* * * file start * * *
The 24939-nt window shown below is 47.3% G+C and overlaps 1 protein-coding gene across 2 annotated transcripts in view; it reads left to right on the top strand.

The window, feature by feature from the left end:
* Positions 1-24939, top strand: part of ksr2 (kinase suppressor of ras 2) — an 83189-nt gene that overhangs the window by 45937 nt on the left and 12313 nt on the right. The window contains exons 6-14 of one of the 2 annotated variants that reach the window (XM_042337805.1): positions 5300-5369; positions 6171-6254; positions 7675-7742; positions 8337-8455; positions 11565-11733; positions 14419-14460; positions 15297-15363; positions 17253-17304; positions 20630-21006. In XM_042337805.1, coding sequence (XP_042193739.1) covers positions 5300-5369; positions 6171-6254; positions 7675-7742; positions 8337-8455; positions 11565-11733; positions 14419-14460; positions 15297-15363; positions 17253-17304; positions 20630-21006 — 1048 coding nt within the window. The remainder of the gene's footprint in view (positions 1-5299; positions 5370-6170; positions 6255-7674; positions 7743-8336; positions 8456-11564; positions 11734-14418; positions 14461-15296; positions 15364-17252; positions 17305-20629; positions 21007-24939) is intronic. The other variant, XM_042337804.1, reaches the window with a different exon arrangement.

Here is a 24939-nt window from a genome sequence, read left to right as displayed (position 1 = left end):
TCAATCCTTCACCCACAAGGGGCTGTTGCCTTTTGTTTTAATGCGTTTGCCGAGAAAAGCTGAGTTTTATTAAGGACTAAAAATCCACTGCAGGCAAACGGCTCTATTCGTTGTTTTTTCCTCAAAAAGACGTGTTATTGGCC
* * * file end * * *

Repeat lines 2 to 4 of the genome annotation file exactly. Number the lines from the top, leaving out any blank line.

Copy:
The window, feature by feature from the left end:
* Positions 1-24939, top strand: part of ksr2 (kinase suppressor of ras 2) — an 83189-nt gene that overhangs the window by 45937 nt on the left and 12313 nt on the right. The window contains exons 6-14 of one of the 2 annotated variants that reach the window (XM_042337805.1): positions 5300-5369; positions 6171-6254; positions 7675-7742; positions 8337-8455; positions 11565-11733; positions 14419-14460; positions 15297-15363; positions 17253-17304; positions 20630-21006. In XM_042337805.1, coding sequence (XP_042193739.1) covers positions 5300-5369; positions 6171-6254; positions 7675-7742; positions 8337-8455; positions 11565-11733; positions 14419-14460; positions 15297-15363; positions 17253-17304; positions 20630-21006 — 1048 coding nt within the window. The remainder of the gene's footprint in view (positions 1-5299; positions 5370-6170; positions 6255-7674; positions 7743-8336; positions 8456-11564; positions 11734-14418; positions 14461-15296; positions 15364-17252; positions 17305-20629; positions 21007-24939) is intronic. The other variant, XM_042337804.1, reaches the window with a different exon arrangement.

Here is a 24939-nt window from a genome sequence, read left to right as displayed (position 1 = left end):